It’s hard to know what’s most alarming about a recent global survey on corporate crime from PricewaterhouseCoopers. Is it that the 3,600 respondents found that financial misreporting, money laundering, and other economic crimes have been increasing lately? Or is it that these events don’t seem to be one-offs and that many companies have been repeated victims of such crime? And what about the discovery that half the crimes are committed by employees not outsiders, or that more than a third of the survey’s respondents said that they found out about misdemeanors by accident, rather than through a good system of controls?
Survey findings like PwC’s ought to make any CFO nervous. As companies expand and globalize, there’s continuous pressure on finance chiefs to embed more and better processes and controls throughout their organizations to manage all sorts of risks, including economic crime. The place to start, of course, is with their own finance teams. But that’s no small feat for CFOs trying to manage finance staff spread over ever more dispersed locations.
Picking Up the Signals
CFOs agree that the best, and most obvious, way to mitigate potential malfeasance is by visiting their remote sites regularly. Doing so helps a finance chief “pick up on any signals” that something — or someone — could be heading for trouble, says Michael Kutschenreuter, managing director and CFO of the real estate division of Siemens, the €75 billion ($89 billion) German conglomerate. Yet as Kutschenreuter — whose 30-year career at Siemens has taken him around the world in various finance roles (including a recent stint as CFO of the telecoms division ICN) — concedes, onsite visits have to be handled carefully. “What you don’t want to do is to give people the impression that you’re there to tell them how to do their jobs — it’s the last thing they need,” he says.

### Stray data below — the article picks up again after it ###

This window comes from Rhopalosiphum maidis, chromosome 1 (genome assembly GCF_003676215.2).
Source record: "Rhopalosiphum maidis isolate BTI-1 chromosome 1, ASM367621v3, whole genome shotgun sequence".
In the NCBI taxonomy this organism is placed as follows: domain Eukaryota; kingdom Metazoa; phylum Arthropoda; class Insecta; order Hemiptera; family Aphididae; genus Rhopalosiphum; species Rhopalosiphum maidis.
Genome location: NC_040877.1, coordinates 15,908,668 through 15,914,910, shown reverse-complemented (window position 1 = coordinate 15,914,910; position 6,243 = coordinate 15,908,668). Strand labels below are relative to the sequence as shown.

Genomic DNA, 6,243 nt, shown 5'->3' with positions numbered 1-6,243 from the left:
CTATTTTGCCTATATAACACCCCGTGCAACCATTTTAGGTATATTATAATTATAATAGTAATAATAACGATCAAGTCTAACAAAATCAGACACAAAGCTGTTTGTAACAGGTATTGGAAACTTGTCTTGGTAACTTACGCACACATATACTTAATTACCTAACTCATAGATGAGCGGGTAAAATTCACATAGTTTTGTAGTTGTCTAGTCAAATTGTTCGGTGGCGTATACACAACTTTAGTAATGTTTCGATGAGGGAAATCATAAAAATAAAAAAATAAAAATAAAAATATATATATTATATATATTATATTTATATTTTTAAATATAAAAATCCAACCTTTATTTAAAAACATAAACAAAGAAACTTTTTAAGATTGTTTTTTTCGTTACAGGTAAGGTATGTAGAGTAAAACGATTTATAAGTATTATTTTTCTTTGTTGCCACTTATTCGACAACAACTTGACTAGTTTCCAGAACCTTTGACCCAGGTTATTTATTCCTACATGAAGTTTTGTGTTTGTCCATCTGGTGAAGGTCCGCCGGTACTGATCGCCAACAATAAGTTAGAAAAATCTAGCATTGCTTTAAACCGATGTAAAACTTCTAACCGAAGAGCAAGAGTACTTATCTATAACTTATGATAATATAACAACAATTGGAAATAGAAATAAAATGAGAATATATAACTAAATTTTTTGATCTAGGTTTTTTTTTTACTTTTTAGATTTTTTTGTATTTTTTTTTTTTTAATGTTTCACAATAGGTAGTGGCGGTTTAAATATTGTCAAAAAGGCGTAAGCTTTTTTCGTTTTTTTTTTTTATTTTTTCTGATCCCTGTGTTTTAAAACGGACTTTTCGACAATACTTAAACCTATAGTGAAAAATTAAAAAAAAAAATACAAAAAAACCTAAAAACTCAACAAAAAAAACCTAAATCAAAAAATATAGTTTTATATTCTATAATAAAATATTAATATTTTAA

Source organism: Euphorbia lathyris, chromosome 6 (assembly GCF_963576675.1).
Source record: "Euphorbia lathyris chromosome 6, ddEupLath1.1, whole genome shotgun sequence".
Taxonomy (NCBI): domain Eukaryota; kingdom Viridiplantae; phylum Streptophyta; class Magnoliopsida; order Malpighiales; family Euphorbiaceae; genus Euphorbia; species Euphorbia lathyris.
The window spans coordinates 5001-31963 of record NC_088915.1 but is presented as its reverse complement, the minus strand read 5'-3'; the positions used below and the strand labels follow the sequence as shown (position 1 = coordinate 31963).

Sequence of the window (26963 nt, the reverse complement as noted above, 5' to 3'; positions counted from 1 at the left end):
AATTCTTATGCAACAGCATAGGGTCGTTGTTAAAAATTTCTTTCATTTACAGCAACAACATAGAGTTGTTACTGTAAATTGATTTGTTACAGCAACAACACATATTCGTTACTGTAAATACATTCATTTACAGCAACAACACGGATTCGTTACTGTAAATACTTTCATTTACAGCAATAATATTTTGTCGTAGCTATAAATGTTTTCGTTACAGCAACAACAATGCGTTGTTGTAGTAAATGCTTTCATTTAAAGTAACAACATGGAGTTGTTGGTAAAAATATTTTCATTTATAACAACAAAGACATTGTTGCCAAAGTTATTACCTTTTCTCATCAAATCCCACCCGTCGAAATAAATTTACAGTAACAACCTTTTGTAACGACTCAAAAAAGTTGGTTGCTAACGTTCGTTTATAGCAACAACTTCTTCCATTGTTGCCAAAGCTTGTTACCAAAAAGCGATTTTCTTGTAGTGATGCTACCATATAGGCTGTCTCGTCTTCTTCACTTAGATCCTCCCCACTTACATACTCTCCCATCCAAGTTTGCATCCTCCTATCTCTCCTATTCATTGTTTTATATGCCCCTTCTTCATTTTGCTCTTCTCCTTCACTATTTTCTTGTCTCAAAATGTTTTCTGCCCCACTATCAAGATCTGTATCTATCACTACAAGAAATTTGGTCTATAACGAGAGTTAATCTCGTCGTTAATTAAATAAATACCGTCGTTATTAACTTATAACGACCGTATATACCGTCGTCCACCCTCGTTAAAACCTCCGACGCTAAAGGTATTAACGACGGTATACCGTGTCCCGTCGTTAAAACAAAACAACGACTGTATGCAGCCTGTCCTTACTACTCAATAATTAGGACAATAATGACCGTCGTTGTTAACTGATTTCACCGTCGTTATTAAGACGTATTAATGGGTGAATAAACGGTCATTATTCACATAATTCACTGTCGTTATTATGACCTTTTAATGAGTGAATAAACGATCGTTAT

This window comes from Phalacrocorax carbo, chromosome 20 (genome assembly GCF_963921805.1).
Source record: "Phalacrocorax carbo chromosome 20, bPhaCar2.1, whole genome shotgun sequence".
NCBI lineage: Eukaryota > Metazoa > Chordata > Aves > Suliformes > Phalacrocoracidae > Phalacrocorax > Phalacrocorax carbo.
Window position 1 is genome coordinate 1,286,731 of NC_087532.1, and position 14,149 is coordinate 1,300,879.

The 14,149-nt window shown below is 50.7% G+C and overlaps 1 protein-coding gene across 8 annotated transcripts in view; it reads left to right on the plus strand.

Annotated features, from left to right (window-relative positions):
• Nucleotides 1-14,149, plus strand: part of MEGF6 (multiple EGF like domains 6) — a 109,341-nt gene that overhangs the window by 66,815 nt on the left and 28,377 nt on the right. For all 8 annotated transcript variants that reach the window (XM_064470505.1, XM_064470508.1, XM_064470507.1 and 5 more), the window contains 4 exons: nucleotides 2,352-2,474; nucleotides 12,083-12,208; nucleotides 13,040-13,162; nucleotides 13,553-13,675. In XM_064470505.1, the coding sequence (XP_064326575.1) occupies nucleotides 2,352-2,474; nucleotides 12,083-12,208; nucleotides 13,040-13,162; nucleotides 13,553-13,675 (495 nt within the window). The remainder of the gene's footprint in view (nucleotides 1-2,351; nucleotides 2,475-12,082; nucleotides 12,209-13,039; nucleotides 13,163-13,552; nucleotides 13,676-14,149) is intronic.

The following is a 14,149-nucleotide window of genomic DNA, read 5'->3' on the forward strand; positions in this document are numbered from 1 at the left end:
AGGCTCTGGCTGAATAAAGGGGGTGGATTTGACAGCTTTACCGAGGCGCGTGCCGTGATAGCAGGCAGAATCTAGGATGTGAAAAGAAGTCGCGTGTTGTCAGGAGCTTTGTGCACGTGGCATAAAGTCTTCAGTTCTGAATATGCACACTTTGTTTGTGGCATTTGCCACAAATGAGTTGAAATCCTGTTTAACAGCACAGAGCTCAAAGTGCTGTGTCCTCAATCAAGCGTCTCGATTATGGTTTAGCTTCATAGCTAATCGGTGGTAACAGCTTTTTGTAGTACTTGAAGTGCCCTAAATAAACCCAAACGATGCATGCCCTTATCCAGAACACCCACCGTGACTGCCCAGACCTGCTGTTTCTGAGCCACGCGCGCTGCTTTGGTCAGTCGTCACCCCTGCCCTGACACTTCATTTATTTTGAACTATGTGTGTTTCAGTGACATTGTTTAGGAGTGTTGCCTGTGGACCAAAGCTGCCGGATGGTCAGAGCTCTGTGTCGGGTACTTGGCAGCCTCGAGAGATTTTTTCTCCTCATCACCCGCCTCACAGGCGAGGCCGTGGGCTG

But figuring out what they need is far from easy at most companies. Remote business units and subsidiaries can be hugely diverse both culturally and organizationally, defying one-size-fits-all governance models. Many are run as autonomous fiefdoms, and resist what they see as meddling from HQ. Lack of accountability, a poor flow of information from headquarters and a sense of isolation also create tensions. “As someone at a subsidiary told me the other day, ‘To be a subsidiary is war,'” says Ulrich Steger, a professor at IMD, the Lausanne-based business school. “It’s not surprising that big corporate disasters, from Ahold to Swiss, started in subsidiaries. People in subsidiaries are driven by different interests from people in headquarters.”
That may be so, says Douglas Macdonald, but there’s plenty CFOs can do to bring those interests into closer alignment. Macdonald — the European CFO since 2001 of Yum! Restaurants, the $9 billion U.S. owner of KFC, Taco Bell, and Pizza Hut, among others — found that what was lacking within his team was a deep understanding of “the business out in the field.” So, like Kutschenreuter, he began inviting his staff along to meetings with internal customers, such as heads of marketing, and external customers and partners — in Yum!’s case in Europe that includes its 120 franchisees in 30 countries. “I wanted to do whatever was necessary to drive a commercial understanding deeper into the organization and increase people’s sense of belonging to the business,” says Macdonald, who left Yum! at the end of January after helping his group finance team relocate from the U.K. to Switzerland. “The more all of us spend time in the field, the more we are able to pick up issues — like recent concerns that one of our franchisees had about cross-border VAT invoicing — before they become a problem.”
So Close, Yet So Far Away